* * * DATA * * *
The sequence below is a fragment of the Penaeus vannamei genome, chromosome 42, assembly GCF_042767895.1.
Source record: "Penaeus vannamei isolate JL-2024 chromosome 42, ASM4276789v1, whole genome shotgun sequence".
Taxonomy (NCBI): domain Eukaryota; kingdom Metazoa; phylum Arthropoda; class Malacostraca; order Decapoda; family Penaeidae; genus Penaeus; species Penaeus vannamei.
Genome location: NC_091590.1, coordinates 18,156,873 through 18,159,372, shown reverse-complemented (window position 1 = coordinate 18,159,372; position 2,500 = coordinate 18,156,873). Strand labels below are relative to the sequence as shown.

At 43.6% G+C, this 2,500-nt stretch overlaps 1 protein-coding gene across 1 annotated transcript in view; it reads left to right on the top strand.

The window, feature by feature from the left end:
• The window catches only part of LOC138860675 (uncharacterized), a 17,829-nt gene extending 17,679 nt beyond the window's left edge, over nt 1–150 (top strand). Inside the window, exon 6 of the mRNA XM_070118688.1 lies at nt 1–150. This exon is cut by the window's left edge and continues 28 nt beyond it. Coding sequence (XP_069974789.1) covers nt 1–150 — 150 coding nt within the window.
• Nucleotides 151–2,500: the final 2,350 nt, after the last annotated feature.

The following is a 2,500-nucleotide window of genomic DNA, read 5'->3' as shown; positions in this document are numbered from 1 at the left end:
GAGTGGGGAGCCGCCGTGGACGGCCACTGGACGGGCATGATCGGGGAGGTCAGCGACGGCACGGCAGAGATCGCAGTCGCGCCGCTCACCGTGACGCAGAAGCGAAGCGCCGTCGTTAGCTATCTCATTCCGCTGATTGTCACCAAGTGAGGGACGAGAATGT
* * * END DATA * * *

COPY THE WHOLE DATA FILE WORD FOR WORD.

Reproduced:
The sequence below is a fragment of the Penaeus vannamei genome, chromosome 42, assembly GCF_042767895.1.
Source record: "Penaeus vannamei isolate JL-2024 chromosome 42, ASM4276789v1, whole genome shotgun sequence".
Taxonomy (NCBI): domain Eukaryota; kingdom Metazoa; phylum Arthropoda; class Malacostraca; order Decapoda; family Penaeidae; genus Penaeus; species Penaeus vannamei.
Genome location: NC_091590.1, coordinates 18,156,873 through 18,159,372, shown reverse-complemented (window position 1 = coordinate 18,159,372; position 2,500 = coordinate 18,156,873). Strand labels below are relative to the sequence as shown.

At 43.6% G+C, this 2,500-nt stretch overlaps 1 protein-coding gene across 1 annotated transcript in view; it reads left to right on the top strand.

The window, feature by feature from the left end:
• The window catches only part of LOC138860675 (uncharacterized), a 17,829-nt gene extending 17,679 nt beyond the window's left edge, over nt 1–150 (top strand). Inside the window, exon 6 of the mRNA XM_070118688.1 lies at nt 1–150. This exon is cut by the window's left edge and continues 28 nt beyond it. Coding sequence (XP_069974789.1) covers nt 1–150 — 150 coding nt within the window.
• Nucleotides 151–2,500: the final 2,350 nt, after the last annotated feature.

The following is a 2,500-nucleotide window of genomic DNA, read 5'->3' as shown; positions in this document are numbered from 1 at the left end:
GAGTGGGGAGCCGCCGTGGACGGCCACTGGACGGGCATGATCGGGGAGGTCAGCGACGGCACGGCAGAGATCGCAGTCGCGCCGCTCACCGTGACGCAGAAGCGAAGCGCCGTCGTTAGCTATCTCATTCCGCTGATTGTCACCAAGTGAGGGACGAGAATGT